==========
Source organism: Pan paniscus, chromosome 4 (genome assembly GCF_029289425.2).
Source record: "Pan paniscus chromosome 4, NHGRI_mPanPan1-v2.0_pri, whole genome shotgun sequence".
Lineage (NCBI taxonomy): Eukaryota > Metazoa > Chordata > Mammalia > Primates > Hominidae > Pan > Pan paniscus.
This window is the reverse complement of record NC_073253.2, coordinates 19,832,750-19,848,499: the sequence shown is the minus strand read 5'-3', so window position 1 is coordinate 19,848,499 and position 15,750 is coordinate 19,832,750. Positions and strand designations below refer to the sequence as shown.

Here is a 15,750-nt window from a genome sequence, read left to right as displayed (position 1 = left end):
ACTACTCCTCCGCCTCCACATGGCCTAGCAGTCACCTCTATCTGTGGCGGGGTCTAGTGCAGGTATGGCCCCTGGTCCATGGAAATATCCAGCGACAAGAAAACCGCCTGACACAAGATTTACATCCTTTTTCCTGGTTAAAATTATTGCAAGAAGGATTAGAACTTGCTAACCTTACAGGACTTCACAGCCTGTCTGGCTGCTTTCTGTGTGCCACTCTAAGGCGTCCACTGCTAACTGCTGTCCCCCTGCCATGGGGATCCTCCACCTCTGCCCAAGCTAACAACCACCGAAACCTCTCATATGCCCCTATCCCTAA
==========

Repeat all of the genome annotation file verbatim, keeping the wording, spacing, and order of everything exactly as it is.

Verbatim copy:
Source organism: Pan paniscus, chromosome 4 (genome assembly GCF_029289425.2).
Source record: "Pan paniscus chromosome 4, NHGRI_mPanPan1-v2.0_pri, whole genome shotgun sequence".
Lineage (NCBI taxonomy): Eukaryota > Metazoa > Chordata > Mammalia > Primates > Hominidae > Pan > Pan paniscus.
This window is the reverse complement of record NC_073253.2, coordinates 19,832,750-19,848,499: the sequence shown is the minus strand read 5'-3', so window position 1 is coordinate 19,848,499 and position 15,750 is coordinate 19,832,750. Positions and strand designations below refer to the sequence as shown.

Here is a 15,750-nt window from a genome sequence, read left to right as displayed (position 1 = left end):
ACTACTCCTCCGCCTCCACATGGCCTAGCAGTCACCTCTATCTGTGGCGGGGTCTAGTGCAGGTATGGCCCCTGGTCCATGGAAATATCCAGCGACAAGAAAACCGCCTGACACAAGATTTACATCCTTTTTCCTGGTTAAAATTATTGCAAGAAGGATTAGAACTTGCTAACCTTACAGGACTTCACAGCCTGTCTGGCTGCTTTCTGTGTGCCACTCTAAGGCGTCCACTGCTAACTGCTGTCCCCCTGCCATGGGGATCCTCCACCTCTGCCCAAGCTAACAACCACCGAAACCTCTCATATGCCCCTATCCCTAA